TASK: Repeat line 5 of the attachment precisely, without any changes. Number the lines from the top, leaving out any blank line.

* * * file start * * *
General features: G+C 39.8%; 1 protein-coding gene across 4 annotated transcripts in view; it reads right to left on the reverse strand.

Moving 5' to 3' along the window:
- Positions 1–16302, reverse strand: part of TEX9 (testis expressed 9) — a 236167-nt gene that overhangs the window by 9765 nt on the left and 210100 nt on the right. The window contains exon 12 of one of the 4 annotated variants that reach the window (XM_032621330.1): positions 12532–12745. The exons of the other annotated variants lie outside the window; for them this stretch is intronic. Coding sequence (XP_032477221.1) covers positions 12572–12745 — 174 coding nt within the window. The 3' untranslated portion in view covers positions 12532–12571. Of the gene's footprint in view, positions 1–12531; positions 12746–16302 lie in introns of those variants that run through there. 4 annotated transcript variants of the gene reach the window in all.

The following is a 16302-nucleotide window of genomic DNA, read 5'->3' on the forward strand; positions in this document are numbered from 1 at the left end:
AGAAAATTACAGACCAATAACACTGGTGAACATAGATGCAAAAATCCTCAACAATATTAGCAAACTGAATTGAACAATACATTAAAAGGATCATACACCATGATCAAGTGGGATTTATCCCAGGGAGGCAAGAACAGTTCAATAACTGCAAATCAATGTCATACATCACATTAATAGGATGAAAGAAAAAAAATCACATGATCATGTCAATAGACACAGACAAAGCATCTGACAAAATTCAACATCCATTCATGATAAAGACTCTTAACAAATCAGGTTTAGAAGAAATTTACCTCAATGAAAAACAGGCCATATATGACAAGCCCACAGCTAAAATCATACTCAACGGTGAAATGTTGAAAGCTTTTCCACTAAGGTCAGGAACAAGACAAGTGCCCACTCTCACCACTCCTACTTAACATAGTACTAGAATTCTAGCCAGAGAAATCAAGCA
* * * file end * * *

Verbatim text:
AGAAAATTACAGACCAATAACACTGGTGAACATAGATGCAAAAATCCTCAACAATATTAGCAAACTGAATTGAACAATACATTAAAAGGATCATACACCATGATCAAGTGGGATTTATCCCAGGGAGGCAAGAACAGTTCAATAACTGCAAATCAATGTCATACATCACATTAATAGGATGAAAGAAAAAAAATCACATGATCATGTCAATAGACACAGACAAAGCATCTGACAAAATTCAACATCCATTCATGATAAAGACTCTTAACAAATCAGGTTTAGAAGAAATTTACCTCAATGAAAAACAGGCCATATATGACAAGCCCACAGCTAAAATCATACTCAACGGTGAAATGTTGAAAGCTTTTCCACTAAGGTCAGGAACAAGACAAGTGCCCACTCTCACCACTCCTACTTAACATAGTACTAGAATTCTAGCCAGAGAAATCAAGCA